Does more carbon dioxide mean more forests? And is this all good? Not quite.
- 10 Jul 2012, 17:00
- Chris Peters
paper recently published online in the journal Nature examining
how boundaries between grasslands and forest may change as carbon
dioxide levels in the atmosphere rise has attracted a bit of
attention this week. Particularly, IT blog
the Register and subsequently
the Daily Telegraph have both published articles by blogger Tim Worstall arguing the
paper shows that more carbon dioxide in the atmosphere is going to
be a good thing. If only it were that simple.
The Register piece is entitled '
Global warming: It's good for the environment. Don't forget: carbon
dioxide is plant food.' Carbon dioxide can indeed boost plant
growth, and the argument that CO2 is "plant food"
isn't a new argument amongst those who seek to downplay
concerns about climate change.
Worstall's approach to summarising the paper's conclusions in the
Register is fairly light-hearted, but his interpretation is
"Carbon dioxide is indeed plant food and
more plant food means more plants, more forests and thus we're all
saved: or perhaps not quite as screwed as some seem to think at
So what does the research show?
The scientific paper in question uses global vegetation models
to project the consequences of climate change on Africa's savanna
complex - the term used by the authors to refer to Africa's
"grassland, savanna and forest ecosystems of tropical and
Trees and grasses compete against each other for dominance in the
savanna complex, and they also respond very differently to changing
temperatures, carbon dioxide levels and fire frequency.
The new study suggests that in future climate change scenarios,
trees on the savanna are likely to prevail. And according to the
study, success will breed success in a positive feedback loop. With
more trees comes more shade, which inhibits the growth of grasses
and further promotes tree dominance.
Fire also plays a large part in stopping trees from establishing
in savanna. But the study projects that higher levels of carbon
dioxide will mean that trees grow faster and thus reach a size
where they are resilient to fire more quickly.
The authors claim that the new paper is an important break from
other experimental studies, which have generally shown that plants
do not show a large response to carbon dioxide fertilisation.
Professor Steven Higgins, the lead author on the Nature study,
argues that this may be because most of these studies were either
conducted on northern ecosystems or on commercially important plant
grassland becoming forest the same as forests not being
According to the paper's results, climate change may lead to
grasslands changing into forests.
Worstall's Telegraph piece takes this somewhat further. Headlined
Climate change will mean new and larger tropical forests', it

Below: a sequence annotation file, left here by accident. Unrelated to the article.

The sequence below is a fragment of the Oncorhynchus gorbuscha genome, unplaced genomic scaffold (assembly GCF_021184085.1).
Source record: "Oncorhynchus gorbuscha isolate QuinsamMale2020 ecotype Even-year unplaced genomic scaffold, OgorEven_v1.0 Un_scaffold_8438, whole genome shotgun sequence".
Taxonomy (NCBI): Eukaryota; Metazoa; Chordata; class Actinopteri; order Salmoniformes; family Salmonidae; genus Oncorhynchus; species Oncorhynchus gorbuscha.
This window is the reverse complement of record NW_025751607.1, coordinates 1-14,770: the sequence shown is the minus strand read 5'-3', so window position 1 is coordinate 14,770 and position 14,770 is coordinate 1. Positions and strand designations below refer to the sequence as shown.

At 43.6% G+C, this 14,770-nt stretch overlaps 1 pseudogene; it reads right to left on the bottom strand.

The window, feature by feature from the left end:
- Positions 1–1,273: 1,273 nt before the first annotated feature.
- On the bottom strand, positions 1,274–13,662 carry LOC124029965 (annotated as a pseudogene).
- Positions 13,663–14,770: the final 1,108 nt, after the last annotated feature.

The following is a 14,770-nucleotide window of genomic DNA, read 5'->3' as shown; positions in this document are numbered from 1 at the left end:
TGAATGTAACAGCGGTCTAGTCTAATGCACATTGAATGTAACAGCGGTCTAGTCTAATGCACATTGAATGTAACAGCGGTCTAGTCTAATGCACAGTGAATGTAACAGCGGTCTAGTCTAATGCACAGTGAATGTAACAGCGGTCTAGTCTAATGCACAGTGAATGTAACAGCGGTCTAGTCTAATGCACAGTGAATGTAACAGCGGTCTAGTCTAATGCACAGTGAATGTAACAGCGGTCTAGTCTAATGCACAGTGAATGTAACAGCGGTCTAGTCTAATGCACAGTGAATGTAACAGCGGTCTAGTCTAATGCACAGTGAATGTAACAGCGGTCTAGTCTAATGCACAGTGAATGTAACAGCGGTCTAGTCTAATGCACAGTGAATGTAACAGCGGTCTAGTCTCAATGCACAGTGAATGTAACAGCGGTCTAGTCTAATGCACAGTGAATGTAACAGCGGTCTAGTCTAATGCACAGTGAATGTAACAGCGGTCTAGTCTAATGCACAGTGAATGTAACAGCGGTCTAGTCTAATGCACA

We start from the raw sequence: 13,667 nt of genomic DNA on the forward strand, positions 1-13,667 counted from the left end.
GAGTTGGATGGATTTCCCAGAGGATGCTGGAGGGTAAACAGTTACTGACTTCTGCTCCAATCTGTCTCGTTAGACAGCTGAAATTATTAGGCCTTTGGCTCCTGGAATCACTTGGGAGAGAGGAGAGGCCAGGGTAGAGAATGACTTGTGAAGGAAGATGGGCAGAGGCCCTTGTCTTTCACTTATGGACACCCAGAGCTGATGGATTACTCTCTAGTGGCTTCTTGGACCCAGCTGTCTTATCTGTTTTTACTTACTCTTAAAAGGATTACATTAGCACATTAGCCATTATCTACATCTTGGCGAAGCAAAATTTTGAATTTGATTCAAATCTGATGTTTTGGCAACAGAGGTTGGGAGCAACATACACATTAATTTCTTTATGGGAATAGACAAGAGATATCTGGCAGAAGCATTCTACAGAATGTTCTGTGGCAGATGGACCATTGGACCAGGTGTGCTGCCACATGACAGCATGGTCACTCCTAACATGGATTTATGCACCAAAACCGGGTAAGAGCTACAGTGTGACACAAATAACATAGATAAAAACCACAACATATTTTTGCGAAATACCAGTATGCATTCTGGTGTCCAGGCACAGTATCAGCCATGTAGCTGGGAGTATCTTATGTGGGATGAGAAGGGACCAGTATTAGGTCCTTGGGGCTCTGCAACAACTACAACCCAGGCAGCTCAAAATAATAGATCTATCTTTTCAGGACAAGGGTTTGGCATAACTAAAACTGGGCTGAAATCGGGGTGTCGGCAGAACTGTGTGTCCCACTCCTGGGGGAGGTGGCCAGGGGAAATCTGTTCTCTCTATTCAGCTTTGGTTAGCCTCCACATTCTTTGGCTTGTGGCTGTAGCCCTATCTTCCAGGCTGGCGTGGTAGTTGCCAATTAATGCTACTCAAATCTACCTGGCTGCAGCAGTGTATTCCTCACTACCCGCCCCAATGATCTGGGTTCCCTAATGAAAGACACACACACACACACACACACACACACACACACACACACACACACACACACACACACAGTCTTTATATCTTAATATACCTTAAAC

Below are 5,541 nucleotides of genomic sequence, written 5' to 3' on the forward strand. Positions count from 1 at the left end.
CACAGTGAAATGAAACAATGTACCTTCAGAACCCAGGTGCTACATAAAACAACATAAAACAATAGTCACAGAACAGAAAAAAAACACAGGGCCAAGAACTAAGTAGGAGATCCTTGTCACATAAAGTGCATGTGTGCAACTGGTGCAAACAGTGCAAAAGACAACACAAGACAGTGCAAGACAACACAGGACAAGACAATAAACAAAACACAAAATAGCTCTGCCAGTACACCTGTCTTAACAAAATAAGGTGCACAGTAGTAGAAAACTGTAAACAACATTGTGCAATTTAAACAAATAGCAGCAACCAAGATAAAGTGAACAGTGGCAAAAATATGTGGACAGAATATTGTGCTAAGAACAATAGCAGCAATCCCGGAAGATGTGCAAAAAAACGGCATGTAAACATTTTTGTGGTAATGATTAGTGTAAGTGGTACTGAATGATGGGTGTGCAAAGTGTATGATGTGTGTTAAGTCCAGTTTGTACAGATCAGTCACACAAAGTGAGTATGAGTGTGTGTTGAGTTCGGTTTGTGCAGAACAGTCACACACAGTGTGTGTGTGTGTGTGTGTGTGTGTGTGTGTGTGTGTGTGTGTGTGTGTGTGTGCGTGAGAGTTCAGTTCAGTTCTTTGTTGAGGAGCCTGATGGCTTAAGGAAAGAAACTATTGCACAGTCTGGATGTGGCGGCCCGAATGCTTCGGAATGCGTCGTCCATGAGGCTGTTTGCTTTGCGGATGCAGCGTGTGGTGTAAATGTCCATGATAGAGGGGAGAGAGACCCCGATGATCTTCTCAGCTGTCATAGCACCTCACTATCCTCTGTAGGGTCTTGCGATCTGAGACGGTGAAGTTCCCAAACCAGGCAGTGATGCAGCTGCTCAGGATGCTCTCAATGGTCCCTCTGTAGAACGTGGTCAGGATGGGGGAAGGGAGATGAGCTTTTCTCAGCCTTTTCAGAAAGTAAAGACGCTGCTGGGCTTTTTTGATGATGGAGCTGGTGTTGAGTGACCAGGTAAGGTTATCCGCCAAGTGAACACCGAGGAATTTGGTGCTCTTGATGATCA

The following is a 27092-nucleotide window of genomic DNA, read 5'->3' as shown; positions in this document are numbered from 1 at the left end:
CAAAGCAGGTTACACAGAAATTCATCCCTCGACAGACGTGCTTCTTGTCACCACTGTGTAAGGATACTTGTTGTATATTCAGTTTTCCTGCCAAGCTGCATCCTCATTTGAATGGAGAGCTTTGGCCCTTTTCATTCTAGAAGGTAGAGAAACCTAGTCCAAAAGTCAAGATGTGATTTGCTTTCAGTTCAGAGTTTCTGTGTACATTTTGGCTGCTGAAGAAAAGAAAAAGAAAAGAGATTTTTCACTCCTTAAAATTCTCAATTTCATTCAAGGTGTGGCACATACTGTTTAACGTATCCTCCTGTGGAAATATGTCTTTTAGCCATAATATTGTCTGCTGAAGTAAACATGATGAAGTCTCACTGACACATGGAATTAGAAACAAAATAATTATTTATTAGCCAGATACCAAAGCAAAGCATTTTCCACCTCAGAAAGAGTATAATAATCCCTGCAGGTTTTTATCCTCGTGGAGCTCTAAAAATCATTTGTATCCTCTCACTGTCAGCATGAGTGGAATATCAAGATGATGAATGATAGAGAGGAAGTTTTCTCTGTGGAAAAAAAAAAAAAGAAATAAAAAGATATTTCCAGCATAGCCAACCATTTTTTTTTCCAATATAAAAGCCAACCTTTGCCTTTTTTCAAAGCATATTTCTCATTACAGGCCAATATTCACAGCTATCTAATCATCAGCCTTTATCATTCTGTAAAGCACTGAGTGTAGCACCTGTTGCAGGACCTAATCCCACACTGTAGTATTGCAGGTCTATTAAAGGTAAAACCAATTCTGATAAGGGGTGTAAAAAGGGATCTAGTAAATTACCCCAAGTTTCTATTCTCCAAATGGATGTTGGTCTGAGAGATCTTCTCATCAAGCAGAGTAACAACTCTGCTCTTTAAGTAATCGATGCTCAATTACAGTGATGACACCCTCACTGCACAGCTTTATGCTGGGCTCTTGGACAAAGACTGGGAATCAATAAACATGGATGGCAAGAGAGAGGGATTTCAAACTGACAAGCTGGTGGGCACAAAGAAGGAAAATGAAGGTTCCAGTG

begins by suggesting that the research means that concerns over how
the Amazon will be impacted by climate change are invalid:
"We're told, endlessly, that climate
change will mean the end of the Amazon, of the tropical forests,
and the Earth will lose its lungs. It appears that this is not
wholly and completely true. Actually, an increase in CO2 in the
atmosphere is likely to lead to the growth of huge, new, tropical
The paper only analyses potential impacts in Africa. Worstall
extends this to discuss Latin America and also presents the paper
as a discussion of the health of tropical forests in general.
"[T]he major point of this paper is that
far from climate change being a threat to the tropical forests, it
looks as if it will be the cause of more of them growing."
Professor Higgins pointed out to us that the research suggests
savanna may change in the future, but doesn't draw wider
"Our paper is actually about savannas.
Our paper argues savannas (ecosystems with a mix of grasses and
trees) will in future have more trees in them. Some areas currently
covered by savannas will have so many more trees in them in the
future that a vegetations scientist might classify them as
woodlands or forests".
Worstall suggests that "... the Amazon might get
Professor Higgins responded that here Worstall is "making his own
inferences." He points out that while the authors mention the
Amazon in the paper, their analysis is "based on Africa".
Worstall also writes that "Burning more fossil fuels therefore
seems likely to grow several new Amazon style forests across Africa
and Latin America".
According to Professor Higgins, this is another case of Worstall
"making his own inferences".
Professor Higgins pointed us in the direction of what he described
more balanced review of his work in the Guardian, which
summarised the paper in less dramatic terms as
"A new study shows that increasing
carbon dioxide levels favour trees over grass, suggesting that
large regions of Africa's savannas may be forests by the end of
Professor Higgins also notes that losing
grasslands and savannas is not necessarily good news - they
"are ecosystems that have existed for around 6 million years: that
is they have their own distinctive fauna and flora - so when
grassland becomes savanna or savanna becomes forest we may well
loose species typical of these ecosystems".
Online, climate skeptics have lauded the study as proof of the
benefits of CO2 fertilisation. Grasslands may shift towards
forests as carbon dioxide levels rise, but on the basis of this
paper that's the limit of the conclusions that can be drawn. As is
often the case, there's a more complicated reality behind the